The first novel-length story in my Fae-Born Narratives sequence is due out in a couple of days. I thought you might like a taste. 🙂
“What is your talent?” the woman demanded. She brandished her glaive as if he had threatened her. Before he could answer, she glanced at the man with the crossbow. “Corwin Druss, move!” she shouted at him. “You can’t shoot him from there!”
Marin didn’t know what to do. He tried to think of some way to gain an advantage, but the man with the crossbow—Corwin Druss—was too swift. Already he’d reached the woman’s side and his crossbow was ready.
Marin glared at them both with resentment, and said nothing.
“What is your talent?” the woman demanded again.
“I sense things,” Marin admitted. “Like the fact that there is someone injured among the rocks.”
Neither the woman nor Corwin Druss responded. Yet his words reassured them, somewhat, as if he had proven to be less dangerous than he might have been.
Marin didn’t care either way. He’d thought of something. “I’m also a healer. You can’t have my horse or my supplies or my coin. I need them. But if you offer me safe passage, I’ll do what I can for your friend.”
The idea of helping these people was repugnant to him, but it was the only thing he could think of that might allow him to keep to his quest.
There was a moment of silence. Marin felt waves of uncertainty mixed with hope from the woman, and mostly anger from Corwin Druss.
Then the woman nodded. “I grant you safe passage,” she said.
“No!” said the man. “You cannot!”
“It is already done!”
Corwin Druss snarled in anger. His crossbow wavered, but Marin knew it would take less than a moment for him to aim it again.
“You are too soft!” Corwin Druss raged. “You care too much for Urdan! It clouds your reason! This fool has both a horse we can sell and supplies we can use! And Urdan is far beyond any aid we can give!”
The woman gripped her glaive more tightly and glared at him. “Watch your tongue before I cut it from your face!” she said. “Remember what Urdan did for you—you would be dead many times if it weren’t for him! You owe him! We all do!”
She shot a glance to the shorter man with the club, who nodded his agreement.
“And while he may be beyond any aid we can give, this one is Fae, and a healer. We owe it to Urdan to see if he can help.”
She said the last without shouting, but with a calm vehemence that somehow carried more weight.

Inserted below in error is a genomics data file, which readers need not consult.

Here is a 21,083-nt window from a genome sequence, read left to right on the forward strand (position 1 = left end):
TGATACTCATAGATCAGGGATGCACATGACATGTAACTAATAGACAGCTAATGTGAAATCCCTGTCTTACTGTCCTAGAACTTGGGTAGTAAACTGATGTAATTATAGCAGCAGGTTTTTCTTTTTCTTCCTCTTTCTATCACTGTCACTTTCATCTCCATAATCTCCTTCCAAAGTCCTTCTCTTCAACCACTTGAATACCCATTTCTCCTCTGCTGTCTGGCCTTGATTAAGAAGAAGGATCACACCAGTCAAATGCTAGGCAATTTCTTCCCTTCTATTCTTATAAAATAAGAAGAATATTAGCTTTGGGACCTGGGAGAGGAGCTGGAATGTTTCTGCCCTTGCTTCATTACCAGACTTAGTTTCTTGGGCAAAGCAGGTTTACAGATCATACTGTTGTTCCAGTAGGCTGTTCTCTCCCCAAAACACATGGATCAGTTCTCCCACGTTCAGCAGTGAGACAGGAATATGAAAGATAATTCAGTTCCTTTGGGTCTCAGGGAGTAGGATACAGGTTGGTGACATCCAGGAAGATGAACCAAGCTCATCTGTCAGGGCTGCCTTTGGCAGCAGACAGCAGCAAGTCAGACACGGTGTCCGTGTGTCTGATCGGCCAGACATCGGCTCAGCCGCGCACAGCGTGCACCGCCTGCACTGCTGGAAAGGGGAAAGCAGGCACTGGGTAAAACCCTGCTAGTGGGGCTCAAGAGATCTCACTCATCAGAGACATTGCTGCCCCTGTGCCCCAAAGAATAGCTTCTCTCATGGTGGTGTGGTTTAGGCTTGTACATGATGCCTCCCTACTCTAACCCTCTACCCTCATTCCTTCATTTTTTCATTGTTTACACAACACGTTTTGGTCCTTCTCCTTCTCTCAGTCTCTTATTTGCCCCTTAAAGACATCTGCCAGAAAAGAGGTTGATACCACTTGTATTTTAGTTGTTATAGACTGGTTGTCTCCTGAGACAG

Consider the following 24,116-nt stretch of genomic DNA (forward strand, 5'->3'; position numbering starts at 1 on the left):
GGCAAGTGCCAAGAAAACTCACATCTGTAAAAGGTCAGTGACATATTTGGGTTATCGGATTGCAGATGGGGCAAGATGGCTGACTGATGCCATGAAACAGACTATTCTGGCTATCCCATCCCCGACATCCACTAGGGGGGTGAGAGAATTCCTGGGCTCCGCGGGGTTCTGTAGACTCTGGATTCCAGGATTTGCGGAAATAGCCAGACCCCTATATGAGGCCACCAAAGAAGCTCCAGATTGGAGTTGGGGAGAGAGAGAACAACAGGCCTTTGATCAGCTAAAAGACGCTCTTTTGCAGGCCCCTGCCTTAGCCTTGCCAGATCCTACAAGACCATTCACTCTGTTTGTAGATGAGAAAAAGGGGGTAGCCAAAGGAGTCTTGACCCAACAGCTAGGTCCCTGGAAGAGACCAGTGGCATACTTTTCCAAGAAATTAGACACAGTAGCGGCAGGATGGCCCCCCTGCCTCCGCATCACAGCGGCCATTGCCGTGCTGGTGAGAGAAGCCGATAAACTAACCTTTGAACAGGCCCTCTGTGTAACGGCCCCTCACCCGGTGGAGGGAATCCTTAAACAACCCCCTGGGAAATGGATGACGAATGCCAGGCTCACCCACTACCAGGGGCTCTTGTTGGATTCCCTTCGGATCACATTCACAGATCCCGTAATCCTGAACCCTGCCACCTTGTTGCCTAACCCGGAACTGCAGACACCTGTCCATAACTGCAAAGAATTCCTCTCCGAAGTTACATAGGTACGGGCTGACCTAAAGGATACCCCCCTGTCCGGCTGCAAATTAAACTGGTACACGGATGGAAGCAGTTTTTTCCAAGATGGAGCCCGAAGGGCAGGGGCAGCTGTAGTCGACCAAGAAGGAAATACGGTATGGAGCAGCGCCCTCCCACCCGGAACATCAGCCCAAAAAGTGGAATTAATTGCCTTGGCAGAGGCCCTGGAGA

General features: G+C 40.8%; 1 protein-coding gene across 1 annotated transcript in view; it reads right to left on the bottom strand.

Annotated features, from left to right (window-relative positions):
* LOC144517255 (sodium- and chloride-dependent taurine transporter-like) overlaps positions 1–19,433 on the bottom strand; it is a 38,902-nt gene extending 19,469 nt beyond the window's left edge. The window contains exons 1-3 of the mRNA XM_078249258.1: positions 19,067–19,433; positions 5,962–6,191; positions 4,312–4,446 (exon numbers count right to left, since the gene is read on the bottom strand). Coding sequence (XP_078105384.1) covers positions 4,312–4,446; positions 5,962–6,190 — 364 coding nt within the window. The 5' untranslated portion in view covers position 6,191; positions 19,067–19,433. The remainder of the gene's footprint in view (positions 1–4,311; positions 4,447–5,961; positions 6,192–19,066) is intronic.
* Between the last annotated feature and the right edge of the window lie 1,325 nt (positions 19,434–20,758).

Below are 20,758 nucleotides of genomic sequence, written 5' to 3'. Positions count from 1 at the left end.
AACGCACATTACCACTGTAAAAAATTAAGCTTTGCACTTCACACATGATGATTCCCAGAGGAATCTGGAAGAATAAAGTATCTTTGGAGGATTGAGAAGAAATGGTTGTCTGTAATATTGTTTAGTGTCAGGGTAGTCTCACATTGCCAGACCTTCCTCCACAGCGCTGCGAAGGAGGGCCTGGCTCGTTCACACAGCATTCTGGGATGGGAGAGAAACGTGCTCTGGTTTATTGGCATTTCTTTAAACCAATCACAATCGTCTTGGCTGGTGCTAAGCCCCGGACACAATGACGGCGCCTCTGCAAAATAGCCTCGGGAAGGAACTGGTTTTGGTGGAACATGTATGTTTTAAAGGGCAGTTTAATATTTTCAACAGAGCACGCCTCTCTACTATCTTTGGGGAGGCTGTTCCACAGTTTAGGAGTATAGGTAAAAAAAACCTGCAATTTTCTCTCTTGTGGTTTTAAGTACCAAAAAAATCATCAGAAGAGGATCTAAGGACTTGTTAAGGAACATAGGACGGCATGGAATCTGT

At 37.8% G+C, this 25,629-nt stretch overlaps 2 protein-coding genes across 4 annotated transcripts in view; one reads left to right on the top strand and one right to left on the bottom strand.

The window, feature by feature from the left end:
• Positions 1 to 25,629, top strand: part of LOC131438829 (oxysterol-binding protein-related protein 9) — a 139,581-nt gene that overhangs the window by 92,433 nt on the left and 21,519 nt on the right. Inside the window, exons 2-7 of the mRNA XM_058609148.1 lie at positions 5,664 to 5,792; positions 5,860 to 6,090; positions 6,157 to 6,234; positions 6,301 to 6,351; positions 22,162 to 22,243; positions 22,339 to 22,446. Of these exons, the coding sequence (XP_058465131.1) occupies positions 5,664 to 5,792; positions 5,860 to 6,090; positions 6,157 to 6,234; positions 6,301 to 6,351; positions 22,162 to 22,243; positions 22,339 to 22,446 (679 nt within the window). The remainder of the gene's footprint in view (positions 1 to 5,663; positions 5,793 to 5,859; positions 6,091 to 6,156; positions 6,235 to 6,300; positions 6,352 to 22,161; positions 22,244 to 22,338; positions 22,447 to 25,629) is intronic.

Corwin Druss oozed anger and hatred. But the man with the club was also on the woman’s side, and Corwin knew it.
“Phah!” he exclaimed. He turned back to Marin, his expression murderous. “You!” he said, his crossbow shaking in rage. Marin could sense that he wanted to threaten or hurt, but in the end he just shook his head in disgust and spat.
Without waiting, Marin looped his mount’s reins around a dead-looking bush and checked his satchel. “Lead the way,” he said to the woman.
All of them made their way through the rocks. Even Corwin Druss, although he continued to exude fury and hate. He followed Marin closely, as if wanting to make sure that he knew he was there.
Marin didn’t care. He’d got what he wanted, assuming that these bandits were as good as their word. Corwin’s hate didn’t matter at all.
They came to a broad clearing among the rocks that looked as if it had once been the bandit’s camp. But it had been ravaged. Shelters made from timber and cloth had been broken and scattered, the ground had been torn up and it smelled of blood and entrails. Marin paused at the edge of the clearing to take it all in.
“A wyvern did this,” he said. It looked worse than the store. And unlike with the store, there were scorchmarks here. Had the dragon been part of this attack as well?
Carwin Druss cursed and spat. The smaller man said nothing, and Marin wondered if maybe he had lost his tongue.
“Yes,” said the woman. “It came from the sky and murdered one of our men and two women.” She gestured over to one side and Marin saw a small pile of bodies. “It also took poor Luto into the sky when it left Urdan wounded.” She made no mention of the dragon at all.
Then her tone hardened. “He is there. See to him. Make him live.”
Marin looked at her.
“Where did the wyvern go? In which direction did it fly?” he asked.
“What does that matter? You are here to keep him alive.”